Lebanon's 'hot summer'

The scars of the 2006 war have not yet healed, but many fear the drums of another are beating.

    Michel Sleiman, centre, the Lebanese president, asked the Lebanese army to "confront any Israeli aggression, whatever the sacrifices" [AFP]

    "So do I need to worry about this incident in the south?" My friend, Nicole Saad, asked via text message from the US a few hours after the Lebanese and Israeli armies clashed near the border between the two countries on Tuesday. The clashes left two Lebanese soldiers, one Lebanese journalist and one Israeli soldier dead.

    Nicole is looking forward to her decade-long overdue visit to her native country on August 6, and like many prospective visitors is now highly concerned about the security situation in Lebanon - particularly as countries like Canada, the US and the UK have issued travel warnings.

    The border skirmishes might seem like a local and limited incident but their ramifications could significantly impact not just the security situation along the border but also the Lebanese economy.

    Fragile economy

    The Lebanese economy is based on tourism. Lebanon has no natural resources, no heavy industry, very limited exports and localised agriculture. But what the country does have are beautiful beaches and mountains.

    It is a natural destination for residents of neighbouring Arab countries who escape their humid and hot summers to enjoy the milder Lebanese weather, generous hospitality and the array of entertainment events that the public and private sectors spend the whole year planning.

    The Lebanese ministry of tourism was expecting millions of tourists and Lebanese expats to visit the country this year. Flights, hotels and car rentals were said to have been fully booked for July and August.

    For two consecutive years, Beirut has been featured in The New York Times as a prime tourist destination. In 2009, Beirut was ranked as the most recommended place to visit and in May 2010 an article called 'A Weekend in Beirut' featured the city as one of the most happening places in the world.

    Such reviews have contributed to swelling the ranks of Arab tourists and Lebanese expats with Europeans and Americans.

    David Khoury owns two hotels in the famous Al Hamra district of central Beirut. He says both of his hotels have been fully booked so far, but he is worried that people will start canceling their reservations.

    The ripple effect of such cancellations will also hit the restaurants, taxis, car rentals, event planners, farmers, importers - in fact, virtually everyone will be affected as the country relies heavily on the influx of tourists, particularly during August.

    Heat of war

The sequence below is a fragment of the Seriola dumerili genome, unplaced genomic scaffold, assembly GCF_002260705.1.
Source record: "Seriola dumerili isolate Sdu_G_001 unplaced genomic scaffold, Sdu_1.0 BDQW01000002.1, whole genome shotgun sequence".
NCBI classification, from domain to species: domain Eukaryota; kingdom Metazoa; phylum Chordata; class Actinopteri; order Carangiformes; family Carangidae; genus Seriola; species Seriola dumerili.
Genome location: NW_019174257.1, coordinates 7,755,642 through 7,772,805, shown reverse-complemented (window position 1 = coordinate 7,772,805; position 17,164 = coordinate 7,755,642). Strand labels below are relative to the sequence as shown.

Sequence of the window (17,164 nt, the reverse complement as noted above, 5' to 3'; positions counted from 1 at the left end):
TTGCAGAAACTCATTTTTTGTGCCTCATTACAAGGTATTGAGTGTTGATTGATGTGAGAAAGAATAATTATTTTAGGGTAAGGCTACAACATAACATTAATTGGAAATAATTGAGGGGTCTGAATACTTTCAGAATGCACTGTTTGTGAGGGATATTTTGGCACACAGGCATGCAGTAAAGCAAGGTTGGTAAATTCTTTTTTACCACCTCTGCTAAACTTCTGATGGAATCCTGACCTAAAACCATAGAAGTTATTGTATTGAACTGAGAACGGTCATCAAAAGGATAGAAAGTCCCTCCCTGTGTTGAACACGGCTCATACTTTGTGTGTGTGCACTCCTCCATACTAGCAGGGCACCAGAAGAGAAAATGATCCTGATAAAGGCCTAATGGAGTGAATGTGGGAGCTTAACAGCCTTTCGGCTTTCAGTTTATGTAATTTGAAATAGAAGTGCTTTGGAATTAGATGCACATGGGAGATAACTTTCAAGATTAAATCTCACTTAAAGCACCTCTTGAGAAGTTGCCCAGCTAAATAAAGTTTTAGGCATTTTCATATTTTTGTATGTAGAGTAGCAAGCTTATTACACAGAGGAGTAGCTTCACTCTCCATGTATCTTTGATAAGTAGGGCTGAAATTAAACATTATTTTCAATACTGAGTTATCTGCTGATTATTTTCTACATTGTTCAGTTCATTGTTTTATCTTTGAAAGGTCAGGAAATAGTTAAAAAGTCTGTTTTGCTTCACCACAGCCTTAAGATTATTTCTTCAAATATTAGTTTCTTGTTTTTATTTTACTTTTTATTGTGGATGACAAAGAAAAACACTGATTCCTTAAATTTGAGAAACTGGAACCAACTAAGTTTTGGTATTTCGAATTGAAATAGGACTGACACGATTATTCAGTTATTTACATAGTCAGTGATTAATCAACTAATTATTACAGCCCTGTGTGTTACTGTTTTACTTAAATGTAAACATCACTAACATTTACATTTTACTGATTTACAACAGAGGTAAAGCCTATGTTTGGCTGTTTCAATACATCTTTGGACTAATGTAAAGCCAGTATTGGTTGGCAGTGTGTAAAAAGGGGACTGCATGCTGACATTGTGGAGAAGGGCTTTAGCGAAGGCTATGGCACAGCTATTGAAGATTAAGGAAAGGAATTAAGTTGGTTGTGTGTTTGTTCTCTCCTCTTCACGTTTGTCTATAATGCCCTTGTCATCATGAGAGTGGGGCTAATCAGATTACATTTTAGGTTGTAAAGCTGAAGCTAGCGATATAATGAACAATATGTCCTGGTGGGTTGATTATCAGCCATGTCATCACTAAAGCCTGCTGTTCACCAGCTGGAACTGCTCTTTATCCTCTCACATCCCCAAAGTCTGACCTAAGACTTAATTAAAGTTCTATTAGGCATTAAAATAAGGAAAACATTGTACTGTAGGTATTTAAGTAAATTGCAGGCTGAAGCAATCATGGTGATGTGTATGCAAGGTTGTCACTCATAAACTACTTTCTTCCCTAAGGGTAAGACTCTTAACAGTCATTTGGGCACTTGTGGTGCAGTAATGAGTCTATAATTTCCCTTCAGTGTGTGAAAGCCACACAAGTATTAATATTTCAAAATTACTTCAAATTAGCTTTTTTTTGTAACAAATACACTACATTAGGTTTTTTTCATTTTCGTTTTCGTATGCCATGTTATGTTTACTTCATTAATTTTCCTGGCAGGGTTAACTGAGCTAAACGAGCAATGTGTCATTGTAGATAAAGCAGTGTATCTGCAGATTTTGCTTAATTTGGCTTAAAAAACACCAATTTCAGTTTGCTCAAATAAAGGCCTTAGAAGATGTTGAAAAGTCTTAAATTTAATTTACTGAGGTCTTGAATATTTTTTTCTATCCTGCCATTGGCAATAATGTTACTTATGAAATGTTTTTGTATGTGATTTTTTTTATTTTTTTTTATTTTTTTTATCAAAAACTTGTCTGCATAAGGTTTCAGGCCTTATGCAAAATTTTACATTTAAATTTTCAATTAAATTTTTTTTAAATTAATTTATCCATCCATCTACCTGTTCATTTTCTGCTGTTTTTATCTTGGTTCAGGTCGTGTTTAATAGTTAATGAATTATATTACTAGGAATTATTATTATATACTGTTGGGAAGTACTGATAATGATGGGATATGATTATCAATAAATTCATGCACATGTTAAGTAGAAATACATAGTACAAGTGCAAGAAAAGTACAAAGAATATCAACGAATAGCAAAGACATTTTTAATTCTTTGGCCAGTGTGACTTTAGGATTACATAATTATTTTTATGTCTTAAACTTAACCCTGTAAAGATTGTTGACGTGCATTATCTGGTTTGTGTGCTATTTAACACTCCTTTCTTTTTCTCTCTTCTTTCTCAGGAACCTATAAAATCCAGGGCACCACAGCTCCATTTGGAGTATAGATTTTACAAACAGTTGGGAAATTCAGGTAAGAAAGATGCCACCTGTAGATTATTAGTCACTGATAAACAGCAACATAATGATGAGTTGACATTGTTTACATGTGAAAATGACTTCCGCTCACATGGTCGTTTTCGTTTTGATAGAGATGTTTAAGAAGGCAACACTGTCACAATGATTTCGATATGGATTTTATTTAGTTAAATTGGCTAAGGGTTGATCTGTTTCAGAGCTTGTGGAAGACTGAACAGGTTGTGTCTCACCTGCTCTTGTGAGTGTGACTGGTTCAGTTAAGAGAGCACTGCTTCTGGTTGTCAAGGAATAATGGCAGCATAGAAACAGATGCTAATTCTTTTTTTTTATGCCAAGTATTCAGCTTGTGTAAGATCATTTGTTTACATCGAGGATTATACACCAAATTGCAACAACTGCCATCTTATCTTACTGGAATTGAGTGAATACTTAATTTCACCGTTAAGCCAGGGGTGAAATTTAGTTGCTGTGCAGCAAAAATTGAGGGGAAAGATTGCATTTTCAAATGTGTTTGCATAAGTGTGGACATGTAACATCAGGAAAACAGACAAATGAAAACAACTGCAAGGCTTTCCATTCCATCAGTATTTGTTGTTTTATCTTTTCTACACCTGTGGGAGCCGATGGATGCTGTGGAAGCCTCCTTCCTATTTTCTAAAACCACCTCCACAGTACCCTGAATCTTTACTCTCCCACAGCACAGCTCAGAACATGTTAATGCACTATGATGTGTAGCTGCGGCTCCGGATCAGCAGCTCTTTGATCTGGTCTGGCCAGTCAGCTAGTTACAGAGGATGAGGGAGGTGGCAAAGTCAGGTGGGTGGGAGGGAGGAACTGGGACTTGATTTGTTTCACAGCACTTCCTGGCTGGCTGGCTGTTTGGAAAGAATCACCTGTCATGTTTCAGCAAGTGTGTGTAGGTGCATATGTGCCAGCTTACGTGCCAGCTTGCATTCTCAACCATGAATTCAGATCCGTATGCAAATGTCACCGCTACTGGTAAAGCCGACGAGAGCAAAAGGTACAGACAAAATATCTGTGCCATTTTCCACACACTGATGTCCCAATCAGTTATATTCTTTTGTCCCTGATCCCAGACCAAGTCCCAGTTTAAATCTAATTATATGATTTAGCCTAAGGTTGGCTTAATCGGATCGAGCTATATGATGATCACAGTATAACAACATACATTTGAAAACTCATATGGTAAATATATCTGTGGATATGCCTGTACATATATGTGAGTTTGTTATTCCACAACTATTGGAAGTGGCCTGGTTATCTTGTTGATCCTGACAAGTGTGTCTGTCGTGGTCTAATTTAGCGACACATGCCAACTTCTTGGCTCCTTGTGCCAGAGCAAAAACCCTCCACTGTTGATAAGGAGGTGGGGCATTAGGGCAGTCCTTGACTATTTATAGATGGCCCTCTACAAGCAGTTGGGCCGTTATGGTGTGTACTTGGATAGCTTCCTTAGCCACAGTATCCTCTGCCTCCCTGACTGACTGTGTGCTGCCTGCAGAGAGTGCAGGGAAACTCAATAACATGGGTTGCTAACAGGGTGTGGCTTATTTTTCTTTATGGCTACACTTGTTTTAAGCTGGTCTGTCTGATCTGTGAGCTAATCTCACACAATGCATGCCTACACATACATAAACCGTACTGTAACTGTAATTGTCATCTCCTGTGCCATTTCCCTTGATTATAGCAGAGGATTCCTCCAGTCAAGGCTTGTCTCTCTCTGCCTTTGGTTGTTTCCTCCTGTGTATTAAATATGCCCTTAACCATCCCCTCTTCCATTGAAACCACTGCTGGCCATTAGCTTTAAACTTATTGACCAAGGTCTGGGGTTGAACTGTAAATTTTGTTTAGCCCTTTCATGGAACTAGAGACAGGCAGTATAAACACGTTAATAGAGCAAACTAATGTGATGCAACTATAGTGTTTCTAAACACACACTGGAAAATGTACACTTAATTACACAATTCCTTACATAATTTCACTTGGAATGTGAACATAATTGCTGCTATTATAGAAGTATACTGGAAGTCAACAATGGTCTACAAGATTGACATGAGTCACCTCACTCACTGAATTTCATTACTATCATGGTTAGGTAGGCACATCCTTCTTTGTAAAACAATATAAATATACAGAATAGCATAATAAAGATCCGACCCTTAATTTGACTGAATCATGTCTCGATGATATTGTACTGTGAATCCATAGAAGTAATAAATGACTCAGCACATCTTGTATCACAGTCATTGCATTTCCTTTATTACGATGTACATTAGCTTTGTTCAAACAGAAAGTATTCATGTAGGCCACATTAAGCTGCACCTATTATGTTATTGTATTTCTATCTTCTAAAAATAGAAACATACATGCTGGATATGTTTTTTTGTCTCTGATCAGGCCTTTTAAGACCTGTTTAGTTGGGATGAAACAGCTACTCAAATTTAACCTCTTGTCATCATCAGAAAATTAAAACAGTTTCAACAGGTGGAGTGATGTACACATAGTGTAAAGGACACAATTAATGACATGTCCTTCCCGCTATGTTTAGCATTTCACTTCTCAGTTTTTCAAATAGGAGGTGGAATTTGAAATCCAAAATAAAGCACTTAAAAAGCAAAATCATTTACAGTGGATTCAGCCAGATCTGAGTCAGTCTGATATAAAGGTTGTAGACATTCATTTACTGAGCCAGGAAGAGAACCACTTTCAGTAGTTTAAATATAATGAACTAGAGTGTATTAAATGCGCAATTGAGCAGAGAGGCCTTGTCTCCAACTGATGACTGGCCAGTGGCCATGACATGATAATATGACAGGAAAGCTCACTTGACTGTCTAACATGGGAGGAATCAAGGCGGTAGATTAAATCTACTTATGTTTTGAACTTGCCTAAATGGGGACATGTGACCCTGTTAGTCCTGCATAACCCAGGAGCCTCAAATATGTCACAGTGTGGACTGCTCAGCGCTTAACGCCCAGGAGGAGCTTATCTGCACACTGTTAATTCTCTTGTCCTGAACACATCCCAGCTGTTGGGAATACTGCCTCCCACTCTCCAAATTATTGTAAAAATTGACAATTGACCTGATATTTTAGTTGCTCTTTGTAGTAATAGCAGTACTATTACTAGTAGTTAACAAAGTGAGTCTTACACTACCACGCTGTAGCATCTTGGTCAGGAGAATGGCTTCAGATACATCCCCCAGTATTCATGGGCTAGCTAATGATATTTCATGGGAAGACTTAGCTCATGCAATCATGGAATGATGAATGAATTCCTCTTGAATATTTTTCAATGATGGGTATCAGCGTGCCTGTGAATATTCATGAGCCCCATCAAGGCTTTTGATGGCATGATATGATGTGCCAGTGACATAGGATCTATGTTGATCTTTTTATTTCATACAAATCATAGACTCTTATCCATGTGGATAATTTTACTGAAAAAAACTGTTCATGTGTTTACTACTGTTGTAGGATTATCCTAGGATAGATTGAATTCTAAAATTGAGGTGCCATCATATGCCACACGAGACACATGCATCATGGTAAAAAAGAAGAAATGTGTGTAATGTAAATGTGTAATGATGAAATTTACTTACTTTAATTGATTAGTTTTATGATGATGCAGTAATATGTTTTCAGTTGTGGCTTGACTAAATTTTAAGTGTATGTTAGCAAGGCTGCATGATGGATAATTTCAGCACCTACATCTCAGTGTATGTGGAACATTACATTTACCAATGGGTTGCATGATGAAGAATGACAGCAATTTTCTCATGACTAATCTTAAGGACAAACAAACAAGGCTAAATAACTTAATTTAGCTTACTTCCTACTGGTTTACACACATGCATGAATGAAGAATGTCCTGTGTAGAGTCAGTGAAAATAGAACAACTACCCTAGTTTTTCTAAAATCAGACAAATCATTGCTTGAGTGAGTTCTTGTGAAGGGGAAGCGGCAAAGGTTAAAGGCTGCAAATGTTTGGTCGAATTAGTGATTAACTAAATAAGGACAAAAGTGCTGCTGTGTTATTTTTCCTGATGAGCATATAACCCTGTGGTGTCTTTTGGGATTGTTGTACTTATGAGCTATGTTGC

Hezbollah leader Hassan Nasrallah delivered a televised address to supporters [EPA]

    Talk of a 'hot summer' has increased among the Lebanese since the beginning of the year. But in Lebanon's case, a 'hot summer' does not refer to the weather. Nor does it refer to the many festivals, concerts, beach parties and hundreds of other 'hot events' taking place.

    By 'hot summer', the Lebanese mean the heat of war. Everyone in Lebanon is asking the same question: 'Do you think there will be a war this summer?'

    Since the beginning of the year, the Israeli prime minister, defence minister, foreign minister and military chief have all issued war threats against Lebanon - threats not only aimed at Hezbollah, but at the Lebanese government and people.

    Since then, increased tensions along the Lebanese-Israeli border have left the Lebanese in a constant state of anxiety - anticipating a strike at any moment, for any reason.

    The scars of the 2006 July war have not yet healed and people say they are not willing to go through another.

    Drums of war

    The 2006 war was between Hezbollah and the state of Israel. Neither the Lebanese army nor the Lebanese government were directly involved. At that time Hezbollah was not part of the government and was seen as operating outside the realm of Lebanese government institutions. So its strongholds in the south of Lebanon and Beirut's Dahieh district were key targets.

    But even though the war targeted a certain group of people in a specific geographical area, the whole country paid the bill; more than 1,500 Lebanese killed, mostly civilians. Around 1 million were displaced and the country's infrastructure was heavily damaged.

    Internally displaced people from the south and Dahieh found refuge in public and private schools, monasteries, government institutions and other people's homes in safer areas like East Beirut, Mount Lebanon and the north.

    However, this time around, people fear that the whole country will be targeted. The events of August 3 clearly indicate that the Lebanese army - with its limited capabilities - will be fighting against Israel.

    A few hours after the clashes, Hassan Nasrallah, the Hezbollah leader, gave a pre-planned televised speech to mark the anniversary of the end of the 2006 war, in which he said: "This time Hezbollah did not act on its own and has put its capabilities under the control and command of the Lebanese army."

    He also vowed, however, that "this is the last time that Hezbollah will not interfere to defend the army".

    The drums of a full scale war are beating and the people fear that no area, religious sect or infrastructure will be safe.

    SOURCE: Al Jazeera


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